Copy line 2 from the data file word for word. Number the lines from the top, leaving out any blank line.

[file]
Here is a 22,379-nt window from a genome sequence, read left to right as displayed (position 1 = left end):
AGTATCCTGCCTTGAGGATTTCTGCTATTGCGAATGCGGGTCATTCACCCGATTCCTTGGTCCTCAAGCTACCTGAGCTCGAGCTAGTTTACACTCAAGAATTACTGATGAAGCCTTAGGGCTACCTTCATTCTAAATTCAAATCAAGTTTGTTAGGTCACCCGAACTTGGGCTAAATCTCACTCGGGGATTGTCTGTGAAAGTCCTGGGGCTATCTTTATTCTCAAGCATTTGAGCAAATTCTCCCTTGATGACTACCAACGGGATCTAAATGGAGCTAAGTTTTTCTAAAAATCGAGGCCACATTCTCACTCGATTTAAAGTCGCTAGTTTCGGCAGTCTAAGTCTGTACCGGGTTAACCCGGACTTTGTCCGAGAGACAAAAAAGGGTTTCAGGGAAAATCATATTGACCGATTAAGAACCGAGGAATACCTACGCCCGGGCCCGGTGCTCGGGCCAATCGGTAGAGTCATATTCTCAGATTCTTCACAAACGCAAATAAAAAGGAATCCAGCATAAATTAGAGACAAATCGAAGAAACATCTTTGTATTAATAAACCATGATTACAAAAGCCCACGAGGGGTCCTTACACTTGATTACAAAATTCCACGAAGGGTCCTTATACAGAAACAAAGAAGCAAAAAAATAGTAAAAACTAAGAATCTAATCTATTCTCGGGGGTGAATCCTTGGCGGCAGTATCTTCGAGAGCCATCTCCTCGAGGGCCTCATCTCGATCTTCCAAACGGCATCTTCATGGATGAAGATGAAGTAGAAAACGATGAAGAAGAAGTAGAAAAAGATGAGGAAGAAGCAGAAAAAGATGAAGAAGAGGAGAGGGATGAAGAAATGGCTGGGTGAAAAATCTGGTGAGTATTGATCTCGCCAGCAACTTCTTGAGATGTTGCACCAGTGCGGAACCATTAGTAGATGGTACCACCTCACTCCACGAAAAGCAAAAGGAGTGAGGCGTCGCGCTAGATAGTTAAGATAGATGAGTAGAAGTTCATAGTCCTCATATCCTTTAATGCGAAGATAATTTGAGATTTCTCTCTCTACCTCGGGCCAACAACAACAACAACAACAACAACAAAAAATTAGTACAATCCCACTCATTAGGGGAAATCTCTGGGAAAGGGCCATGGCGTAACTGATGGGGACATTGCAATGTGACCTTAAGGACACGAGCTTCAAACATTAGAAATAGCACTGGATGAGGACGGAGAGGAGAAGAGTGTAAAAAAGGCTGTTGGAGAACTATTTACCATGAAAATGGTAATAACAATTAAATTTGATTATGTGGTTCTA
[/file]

AGTATCCTGCCTTGAGGATTTCTGCTATTGCGAATGCGGGTCATTCACCCGATTCCTTGGTCCTCAAGCTACCTGAGCTCGAGCTAGTTTACACTCAAGAATTACTGATGAAGCCTTAGGGCTACCTTCATTCTAAATTCAAATCAAGTTTGTTAGGTCACCCGAACTTGGGCTAAATCTCACTCGGGGATTGTCTGTGAAAGTCCTGGGGCTATCTTTATTCTCAAGCATTTGAGCAAATTCTCCCTTGATGACTACCAACGGGATCTAAATGGAGCTAAGTTTTTCTAAAAATCGAGGCCACATTCTCACTCGATTTAAAGTCGCTAGTTTCGGCAGTCTAAGTCTGTACCGGGTTAACCCGGACTTTGTCCGAGAGACAAAAAAGGGTTTCAGGGAAAATCATATTGACCGATTAAGAACCGAGGAATACCTACGCCCGGGCCCGGTGCTCGGGCCAATCGGTAGAGTCATATTCTCAGATTCTTCACAAACGCAAATAAAAAGGAATCCAGCATAAATTAGAGACAAATCGAAGAAACATCTTTGTATTAATAAACCATGATTACAAAAGCCCACGAGGGGTCCTTACACTTGATTACAAAATTCCACGAAGGGTCCTTATACAGAAACAAAGAAGCAAAAAAATAGTAAAAACTAAGAATCTAATCTATTCTCGGGGGTGAATCCTTGGCGGCAGTATCTTCGAGAGCCATCTCCTCGAGGGCCTCATCTCGATCTTCCAAACGGCATCTTCATGGATGAAGATGAAGTAGAAAACGATGAAGAAGAAGTAGAAAAAGATGAGGAAGAAGCAGAAAAAGATGAAGAAGAGGAGAGGGATGAAGAAATGGCTGGGTGAAAAATCTGGTGAGTATTGATCTCGCCAGCAACTTCTTGAGATGTTGCACCAGTGCGGAACCATTAGTAGATGGTACCACCTCACTCCACGAAAAGCAAAAGGAGTGAGGCGTCGCGCTAGATAGTTAAGATAGATGAGTAGAAGTTCATAGTCCTCATATCCTTTAATGCGAAGATAATTTGAGATTTCTCTCTCTACCTCGGGCCAACAACAACAACAACAACAACAACAAAAAATTAGTACAATCCCACTCATTAGGGGAAATCTCTGGGAAAGGGCCATGGCGTAACTGATGGGGACATTGCAATGTGACCTTAAGGACACGAGCTTCAAACATTAGAAATAGCACTGGATGAGGACGGAGAGGAGAAGAGTGTAAAAAAGGCTGTTGGAGAACTATTTACCATGAAAATGGTAATAACAATTAAATTTGATTATGTGGTTCTA